How do we know if our programming is successful?

Programming is an art, not a science, but there are many “metrics” to gauge success. The first is attendance, which can indicate the community’s interest in the topic. Social media “buzz” similarly gauges how well the topic choice fits community needs.


Program quality cannot be measured by those metrics and requires attention to qualitative measures like customer feedback and engagement during the program. Other indicators of a program’s success: it engages new customers, encourages the use of additional library materials and services, or it connects customers with one another.


How can board members support their library's efforts?


Stay "tuned in" by...

  • Becoming familiar with their library's offerings through various channels- following the library on social media, subscribing to newsletters, picking up calendars, etc.

  • Chatting with a programming staff member (i.e. the "horse's mouth"- not necessarily library managers or administration) about her work

  • Attending a program or shadowing a staff member as a program volunteer. Snap a few pictures when you're there to share on social media, too!

  • Asking for programming updates at board meetings- what programs did we host last month? How do staff think they went?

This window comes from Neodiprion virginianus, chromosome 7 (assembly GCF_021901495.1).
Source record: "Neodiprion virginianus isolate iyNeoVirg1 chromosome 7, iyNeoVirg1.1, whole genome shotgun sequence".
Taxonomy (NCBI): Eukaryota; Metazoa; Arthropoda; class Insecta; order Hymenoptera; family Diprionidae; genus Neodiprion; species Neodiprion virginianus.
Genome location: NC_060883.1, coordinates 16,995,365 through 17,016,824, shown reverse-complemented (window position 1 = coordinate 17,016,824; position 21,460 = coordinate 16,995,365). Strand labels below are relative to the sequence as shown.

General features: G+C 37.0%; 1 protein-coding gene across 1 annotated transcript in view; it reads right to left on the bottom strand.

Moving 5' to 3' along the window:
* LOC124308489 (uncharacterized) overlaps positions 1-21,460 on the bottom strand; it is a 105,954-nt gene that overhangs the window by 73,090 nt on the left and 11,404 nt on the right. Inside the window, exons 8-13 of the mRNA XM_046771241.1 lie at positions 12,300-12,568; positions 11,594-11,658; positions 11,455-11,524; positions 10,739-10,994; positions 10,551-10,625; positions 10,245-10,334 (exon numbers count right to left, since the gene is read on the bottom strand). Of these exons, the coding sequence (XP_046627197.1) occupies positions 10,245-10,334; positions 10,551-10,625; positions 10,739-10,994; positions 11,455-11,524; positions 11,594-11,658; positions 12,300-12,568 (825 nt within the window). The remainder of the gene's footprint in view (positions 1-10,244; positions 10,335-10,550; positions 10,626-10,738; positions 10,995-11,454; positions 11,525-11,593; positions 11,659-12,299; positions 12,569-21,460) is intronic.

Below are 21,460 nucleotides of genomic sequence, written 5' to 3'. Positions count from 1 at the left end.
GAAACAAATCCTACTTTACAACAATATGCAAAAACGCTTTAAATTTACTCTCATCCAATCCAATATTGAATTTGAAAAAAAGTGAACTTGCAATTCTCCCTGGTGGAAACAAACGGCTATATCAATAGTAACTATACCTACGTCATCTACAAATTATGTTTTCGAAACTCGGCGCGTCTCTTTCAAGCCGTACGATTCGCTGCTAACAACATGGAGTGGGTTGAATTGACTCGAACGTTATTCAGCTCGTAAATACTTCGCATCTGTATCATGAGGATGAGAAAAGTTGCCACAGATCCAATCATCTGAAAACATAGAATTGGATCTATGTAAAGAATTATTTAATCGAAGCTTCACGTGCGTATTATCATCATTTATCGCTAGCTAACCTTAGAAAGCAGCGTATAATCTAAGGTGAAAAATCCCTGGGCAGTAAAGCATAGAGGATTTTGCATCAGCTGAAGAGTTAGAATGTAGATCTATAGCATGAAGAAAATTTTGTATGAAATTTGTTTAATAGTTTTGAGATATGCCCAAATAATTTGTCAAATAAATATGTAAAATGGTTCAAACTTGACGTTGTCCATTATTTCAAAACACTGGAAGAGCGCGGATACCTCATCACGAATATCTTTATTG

• Exploring what similar libraries are offering by following their social media pages or visiting their websites

  • Congratulating staff members for work well done. The value of an encouraging email from a board member cannot be underestimated!

Spread the word


Board members are often chosen in part for their standing within the community. In other words, they've been influencing since before it was a job.


They can easily become essential partners for spreading the word about programming through very simple means. Help shift the conversation in the community when you share your work as a community member by mentioning program in the same breath as circulation statistics! Why not take a handful of library calendars to work or church? Share the library's Facebook posts? Bringing even the smallest degree of intentionality to spreading the word can yield big results!


Want to hear more?


Thanks for reading! I'd love to meet or consult with your board to equip them with the tools for success. Email me to learn more.